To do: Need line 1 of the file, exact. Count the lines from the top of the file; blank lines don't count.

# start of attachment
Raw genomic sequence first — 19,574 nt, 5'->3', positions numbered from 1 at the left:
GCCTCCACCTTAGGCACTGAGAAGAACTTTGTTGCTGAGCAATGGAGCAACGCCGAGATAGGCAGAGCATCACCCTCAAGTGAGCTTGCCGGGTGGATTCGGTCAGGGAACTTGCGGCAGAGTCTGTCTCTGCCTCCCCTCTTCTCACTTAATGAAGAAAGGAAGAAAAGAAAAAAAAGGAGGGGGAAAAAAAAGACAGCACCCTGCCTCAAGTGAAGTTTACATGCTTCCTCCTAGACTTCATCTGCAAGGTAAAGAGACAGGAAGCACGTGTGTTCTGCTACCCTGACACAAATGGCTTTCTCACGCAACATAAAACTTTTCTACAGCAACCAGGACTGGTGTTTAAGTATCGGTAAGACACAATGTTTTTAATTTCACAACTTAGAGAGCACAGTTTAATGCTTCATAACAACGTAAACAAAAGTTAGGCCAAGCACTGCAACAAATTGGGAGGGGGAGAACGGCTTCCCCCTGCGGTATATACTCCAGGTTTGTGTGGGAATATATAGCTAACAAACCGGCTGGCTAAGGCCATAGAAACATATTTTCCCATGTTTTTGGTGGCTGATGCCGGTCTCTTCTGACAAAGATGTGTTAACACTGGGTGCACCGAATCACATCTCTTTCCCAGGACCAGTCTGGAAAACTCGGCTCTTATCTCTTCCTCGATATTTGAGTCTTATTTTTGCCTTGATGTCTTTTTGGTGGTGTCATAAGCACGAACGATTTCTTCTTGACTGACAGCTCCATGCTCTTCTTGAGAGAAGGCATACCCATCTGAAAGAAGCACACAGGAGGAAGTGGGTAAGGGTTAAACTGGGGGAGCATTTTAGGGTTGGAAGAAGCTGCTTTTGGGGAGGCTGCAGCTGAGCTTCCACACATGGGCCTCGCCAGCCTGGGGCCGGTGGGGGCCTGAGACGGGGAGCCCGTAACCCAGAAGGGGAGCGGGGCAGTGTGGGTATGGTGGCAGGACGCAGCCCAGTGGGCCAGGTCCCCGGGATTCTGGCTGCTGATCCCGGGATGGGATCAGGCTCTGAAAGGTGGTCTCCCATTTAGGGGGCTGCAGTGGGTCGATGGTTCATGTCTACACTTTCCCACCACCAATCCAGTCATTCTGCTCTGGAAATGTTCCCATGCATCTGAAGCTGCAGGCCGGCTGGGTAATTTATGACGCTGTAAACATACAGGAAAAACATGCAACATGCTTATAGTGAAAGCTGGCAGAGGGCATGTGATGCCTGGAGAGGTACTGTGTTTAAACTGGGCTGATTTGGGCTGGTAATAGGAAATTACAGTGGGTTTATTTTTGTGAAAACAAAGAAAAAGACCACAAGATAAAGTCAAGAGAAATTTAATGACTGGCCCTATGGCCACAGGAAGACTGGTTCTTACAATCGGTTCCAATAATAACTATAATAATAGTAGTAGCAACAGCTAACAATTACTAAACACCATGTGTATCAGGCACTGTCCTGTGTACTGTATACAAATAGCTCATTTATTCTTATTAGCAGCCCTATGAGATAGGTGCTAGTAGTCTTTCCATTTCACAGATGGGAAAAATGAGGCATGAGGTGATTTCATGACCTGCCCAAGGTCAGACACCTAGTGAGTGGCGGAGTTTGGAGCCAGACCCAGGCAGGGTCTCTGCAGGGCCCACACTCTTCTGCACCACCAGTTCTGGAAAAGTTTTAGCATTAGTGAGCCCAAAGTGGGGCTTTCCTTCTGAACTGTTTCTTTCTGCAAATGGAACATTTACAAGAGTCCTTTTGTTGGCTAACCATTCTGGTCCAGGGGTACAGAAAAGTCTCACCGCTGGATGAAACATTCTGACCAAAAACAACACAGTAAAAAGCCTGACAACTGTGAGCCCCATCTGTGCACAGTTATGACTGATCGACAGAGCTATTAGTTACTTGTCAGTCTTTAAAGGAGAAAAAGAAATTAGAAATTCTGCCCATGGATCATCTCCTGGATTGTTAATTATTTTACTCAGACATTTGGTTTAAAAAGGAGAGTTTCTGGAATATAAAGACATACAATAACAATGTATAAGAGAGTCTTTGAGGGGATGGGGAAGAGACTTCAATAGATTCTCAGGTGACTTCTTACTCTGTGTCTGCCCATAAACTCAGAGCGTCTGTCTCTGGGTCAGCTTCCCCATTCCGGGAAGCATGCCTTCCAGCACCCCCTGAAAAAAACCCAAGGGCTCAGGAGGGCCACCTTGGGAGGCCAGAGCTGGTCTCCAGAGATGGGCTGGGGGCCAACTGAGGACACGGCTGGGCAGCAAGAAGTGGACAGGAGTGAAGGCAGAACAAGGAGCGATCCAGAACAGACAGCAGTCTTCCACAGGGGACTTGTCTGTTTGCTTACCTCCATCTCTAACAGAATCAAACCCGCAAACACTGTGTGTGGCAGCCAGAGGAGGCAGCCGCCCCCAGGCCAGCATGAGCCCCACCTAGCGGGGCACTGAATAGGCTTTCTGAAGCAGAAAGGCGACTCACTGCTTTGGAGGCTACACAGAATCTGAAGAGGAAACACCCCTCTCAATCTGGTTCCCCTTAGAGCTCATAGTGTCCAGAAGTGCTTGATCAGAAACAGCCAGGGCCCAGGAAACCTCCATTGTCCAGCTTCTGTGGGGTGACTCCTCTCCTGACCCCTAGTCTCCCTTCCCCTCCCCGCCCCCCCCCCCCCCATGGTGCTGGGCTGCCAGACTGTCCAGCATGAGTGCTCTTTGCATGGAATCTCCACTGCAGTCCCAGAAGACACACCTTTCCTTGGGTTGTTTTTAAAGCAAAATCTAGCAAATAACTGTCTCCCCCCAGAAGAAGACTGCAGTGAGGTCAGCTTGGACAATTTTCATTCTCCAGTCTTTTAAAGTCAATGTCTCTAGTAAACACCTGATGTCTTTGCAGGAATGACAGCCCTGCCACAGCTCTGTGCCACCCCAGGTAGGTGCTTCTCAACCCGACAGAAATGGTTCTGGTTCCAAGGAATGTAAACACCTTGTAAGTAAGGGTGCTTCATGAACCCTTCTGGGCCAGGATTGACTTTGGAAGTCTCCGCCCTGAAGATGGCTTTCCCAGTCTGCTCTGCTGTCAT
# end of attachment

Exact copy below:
Raw genomic sequence first — 19,574 nt, 5'->3', positions numbered from 1 at the left: